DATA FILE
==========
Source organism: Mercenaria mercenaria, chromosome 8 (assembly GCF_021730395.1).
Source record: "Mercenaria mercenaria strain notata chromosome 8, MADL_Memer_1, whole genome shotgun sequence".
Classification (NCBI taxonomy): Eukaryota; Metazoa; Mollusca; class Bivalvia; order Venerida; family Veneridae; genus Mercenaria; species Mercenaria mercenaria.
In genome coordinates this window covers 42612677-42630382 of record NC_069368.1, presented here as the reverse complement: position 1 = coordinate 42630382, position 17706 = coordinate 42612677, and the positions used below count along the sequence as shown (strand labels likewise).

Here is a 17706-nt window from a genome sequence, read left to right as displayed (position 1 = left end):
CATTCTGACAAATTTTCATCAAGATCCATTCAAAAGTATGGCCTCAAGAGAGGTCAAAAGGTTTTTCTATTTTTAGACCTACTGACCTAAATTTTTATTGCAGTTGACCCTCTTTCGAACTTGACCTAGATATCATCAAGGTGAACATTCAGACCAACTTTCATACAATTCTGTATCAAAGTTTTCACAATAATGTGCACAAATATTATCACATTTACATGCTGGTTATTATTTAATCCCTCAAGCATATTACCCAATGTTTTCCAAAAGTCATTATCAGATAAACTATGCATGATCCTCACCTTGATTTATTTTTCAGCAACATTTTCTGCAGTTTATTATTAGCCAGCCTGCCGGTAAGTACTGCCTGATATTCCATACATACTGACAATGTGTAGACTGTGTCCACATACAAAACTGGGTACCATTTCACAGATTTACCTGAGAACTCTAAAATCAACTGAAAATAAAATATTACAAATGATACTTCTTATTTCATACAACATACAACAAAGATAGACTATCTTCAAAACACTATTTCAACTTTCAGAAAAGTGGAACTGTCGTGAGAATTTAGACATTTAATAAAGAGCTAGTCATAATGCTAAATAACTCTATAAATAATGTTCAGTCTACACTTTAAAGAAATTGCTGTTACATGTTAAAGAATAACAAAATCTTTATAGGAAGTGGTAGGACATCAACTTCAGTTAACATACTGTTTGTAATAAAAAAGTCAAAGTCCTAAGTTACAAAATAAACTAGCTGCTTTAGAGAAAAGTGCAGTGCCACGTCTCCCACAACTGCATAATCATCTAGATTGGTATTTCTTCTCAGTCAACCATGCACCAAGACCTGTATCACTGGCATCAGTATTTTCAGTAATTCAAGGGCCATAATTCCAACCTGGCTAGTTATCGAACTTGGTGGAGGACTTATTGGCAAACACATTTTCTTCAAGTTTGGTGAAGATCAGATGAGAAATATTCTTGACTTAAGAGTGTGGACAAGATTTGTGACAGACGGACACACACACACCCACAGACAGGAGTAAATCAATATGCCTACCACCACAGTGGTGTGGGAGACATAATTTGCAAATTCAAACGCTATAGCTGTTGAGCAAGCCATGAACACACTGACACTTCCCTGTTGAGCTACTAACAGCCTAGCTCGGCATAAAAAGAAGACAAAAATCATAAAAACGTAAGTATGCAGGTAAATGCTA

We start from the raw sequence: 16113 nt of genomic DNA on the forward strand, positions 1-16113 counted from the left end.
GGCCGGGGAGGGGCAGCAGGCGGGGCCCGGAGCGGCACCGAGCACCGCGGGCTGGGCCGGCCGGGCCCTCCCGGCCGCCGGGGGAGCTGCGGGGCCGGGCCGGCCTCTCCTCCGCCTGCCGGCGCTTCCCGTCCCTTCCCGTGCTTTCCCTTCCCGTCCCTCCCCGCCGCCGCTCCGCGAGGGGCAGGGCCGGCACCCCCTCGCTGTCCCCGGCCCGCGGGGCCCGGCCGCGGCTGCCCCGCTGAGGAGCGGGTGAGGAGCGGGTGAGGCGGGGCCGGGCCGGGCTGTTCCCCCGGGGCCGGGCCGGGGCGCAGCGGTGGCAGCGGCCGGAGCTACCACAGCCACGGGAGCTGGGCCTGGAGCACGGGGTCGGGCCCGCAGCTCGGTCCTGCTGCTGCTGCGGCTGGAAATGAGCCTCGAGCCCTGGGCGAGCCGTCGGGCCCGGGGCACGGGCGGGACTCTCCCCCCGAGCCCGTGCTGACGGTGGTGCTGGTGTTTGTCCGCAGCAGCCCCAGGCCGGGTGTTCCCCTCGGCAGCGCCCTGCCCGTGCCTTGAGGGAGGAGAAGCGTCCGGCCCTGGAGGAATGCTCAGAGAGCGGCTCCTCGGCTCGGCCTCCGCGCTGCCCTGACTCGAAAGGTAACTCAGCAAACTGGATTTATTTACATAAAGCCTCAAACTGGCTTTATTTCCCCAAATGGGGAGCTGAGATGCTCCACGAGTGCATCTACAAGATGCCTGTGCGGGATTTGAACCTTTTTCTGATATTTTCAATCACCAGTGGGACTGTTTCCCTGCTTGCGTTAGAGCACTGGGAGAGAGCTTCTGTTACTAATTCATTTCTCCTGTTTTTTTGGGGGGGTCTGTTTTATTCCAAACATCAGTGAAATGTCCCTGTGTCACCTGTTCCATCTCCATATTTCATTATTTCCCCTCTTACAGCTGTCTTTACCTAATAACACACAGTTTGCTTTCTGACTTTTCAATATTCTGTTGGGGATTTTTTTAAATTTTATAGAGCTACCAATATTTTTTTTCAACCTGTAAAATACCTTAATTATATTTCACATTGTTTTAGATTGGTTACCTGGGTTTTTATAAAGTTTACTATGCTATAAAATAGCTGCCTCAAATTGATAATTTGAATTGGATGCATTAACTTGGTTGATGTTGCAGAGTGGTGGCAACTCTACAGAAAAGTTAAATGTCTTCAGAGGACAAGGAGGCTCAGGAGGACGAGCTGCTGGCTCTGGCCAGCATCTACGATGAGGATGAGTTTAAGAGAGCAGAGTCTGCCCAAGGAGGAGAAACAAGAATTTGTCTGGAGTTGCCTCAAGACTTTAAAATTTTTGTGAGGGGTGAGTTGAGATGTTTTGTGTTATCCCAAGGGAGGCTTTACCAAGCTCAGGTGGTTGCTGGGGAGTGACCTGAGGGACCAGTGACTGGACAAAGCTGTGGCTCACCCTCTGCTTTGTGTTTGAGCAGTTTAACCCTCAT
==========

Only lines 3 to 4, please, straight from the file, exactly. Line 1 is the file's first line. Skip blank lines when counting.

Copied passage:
Classification (NCBI taxonomy): Eukaryota; Metazoa; Mollusca; class Bivalvia; order Venerida; family Veneridae; genus Mercenaria; species Mercenaria mercenaria.
In genome coordinates this window covers 42612677-42630382 of record NC_069368.1, presented here as the reverse complement: position 1 = coordinate 42630382, position 17706 = coordinate 42612677, and the positions used below count along the sequence as shown (strand labels likewise).